I am certain that you know all about getting so busy with something new that you put aside other activities that deserve a greater place in your must-do-them list.
For me, the distraction that has kept me from writing more here is that I started a new doctoral program in journalism in August. If all goes well, and my mind and stamina remain strong and a dissertation is written, I will be able to call myself "Doctor." That word will dance about my ears four years from now, and I will be 61.
So far I have had to remaster research and study skills acquired 11 years before when I was working towards a master's degree in public affairs journalism at The Ohio State University. I thought at that time that 45 was a stretch for attempting that academic leap. I now know better. This idea of working toward a Ph.D is an Olympic-size hurdle. Now, in my child's mind, I, like so many, can truthfully say that yes, I always wanted to be an Olympian. But I envisioned myself in that capacity skating, or fencing, or ever so wistfully competing in the biathlon. Those leaps were not to be. I was meant for mental gymnastics or so I've been told.
So much has changed in three months. I was aware from my teaching experience that this was to be the case if I jumped into this new, fancier regalia-headed torrent. But it doesn't hit home with that concrete whap on your skull, until you must pack the burden bag and throw it over your own shoulder again. My shoulders are aching with the heaviness of it, and yet, I am also acutely aware that this is a mental exercise that has the potential to keep my shoulders strong for other more dramatic burdens. Aging for example. Or holding on to these twilighting moments of my treasured mother's life. Or watching my children grow and make their way off on their own, that tethered line that connected me to them growing fiber optic thread thin but no less brilliant. What keeps you from going in too many directions or second-guessing the value of the leap? Art in any style, whether it is writing or photography or painting. That joyous qualitiative side of life.
I have sincerely missed writing about the esoteric minutiae that defines the inexhaustively uncaptured part of me. It is why I chose the odd and somewhat eyebrow raising moniker, mistress of ephemera, for a blog and email. That title reminds me to be aware of the castaways, the fleeting, the butterflies of knowledge gliding by, waiting to be held for a second and let go. Researchers and doctors in the making are not supposed to be mistresses--at least in print, and I can acknowledge the tactile wisdom of it. Ephemera. That is a different concept all together.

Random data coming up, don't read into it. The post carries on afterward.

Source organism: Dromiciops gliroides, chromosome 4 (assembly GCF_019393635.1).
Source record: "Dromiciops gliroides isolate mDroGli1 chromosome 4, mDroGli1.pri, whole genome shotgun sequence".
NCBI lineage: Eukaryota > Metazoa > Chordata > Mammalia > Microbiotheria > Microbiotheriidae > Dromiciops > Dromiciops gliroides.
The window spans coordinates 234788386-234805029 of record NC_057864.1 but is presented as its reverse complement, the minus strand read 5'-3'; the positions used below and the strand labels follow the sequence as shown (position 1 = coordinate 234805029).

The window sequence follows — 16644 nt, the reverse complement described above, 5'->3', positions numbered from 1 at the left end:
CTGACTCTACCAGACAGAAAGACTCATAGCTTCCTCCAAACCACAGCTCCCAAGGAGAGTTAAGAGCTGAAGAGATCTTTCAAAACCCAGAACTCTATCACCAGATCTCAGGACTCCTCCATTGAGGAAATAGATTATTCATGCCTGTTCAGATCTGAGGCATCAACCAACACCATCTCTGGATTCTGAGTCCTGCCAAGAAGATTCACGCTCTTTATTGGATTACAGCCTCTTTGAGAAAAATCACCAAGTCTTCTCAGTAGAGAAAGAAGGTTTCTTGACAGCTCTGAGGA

Since returning to school, my camera has been at my side, most recently documenting a young Snow White in costume catching a pre-Halloween dinner at a Mexican restaurant. One evening the Titanic-aholic that I am was able to lift and hold the Oscar that Jon Landau received for that film. Its weight and smoothness shocked me, in a way that lifting a friend's cobra had a similar effect. I was able to sketch in red and black ink, a quick likeness of Johnny Depp at a showing of his newest film, based on a book written by one of my favorite journalists, the late Hunter S. Thompson. Just handing that to him on a star-filled night was that kind of ephemera I am talking about. It is not about needing to know so much as it is needing to make the connection, eye to eye. Thought to thought. And most intriguing of all, one day a few weeks ago, I walked through the hallways of my first Presidential library. In all my years, both as a teacher and a journalist, I had never visited one. I suppose there is irony in the fact that the museum and library to be my first is the one dedicated to Lyndon Baines Johnson. I remember so well the day John F. Kennedy died and LBJ came into office. My 1963 memory is now sharpened forever by standing in front of a glass case that protects a small black book, a Bible that was on Air Force One on that November day in Dallas. It was a day that started with a chance for rain and turned to sunny skies. That made all the tragic difference. Whose lives weren't altered on that day? That small black Bible. What energy is harbored there? All the pain and fear and worry and momentum of a nation was stopped for those few moments as we all hoped and prayed that as one man had to take an oath, it would somehow represent and protect all of us. As journalists, those are the stories you live to write about and also hope never to have to write about. And there it was before me. I must admit I was awestruck by the significance of it. How ephemeral is one small black book in the floods of information that engulf us today?
Maybe that is why I am back in school. We should never abandon the desire to reach into the glass cases and unwrap the knowledge tucked inside. As my new life continues, I will certainly share it here. Research comes in many disguises.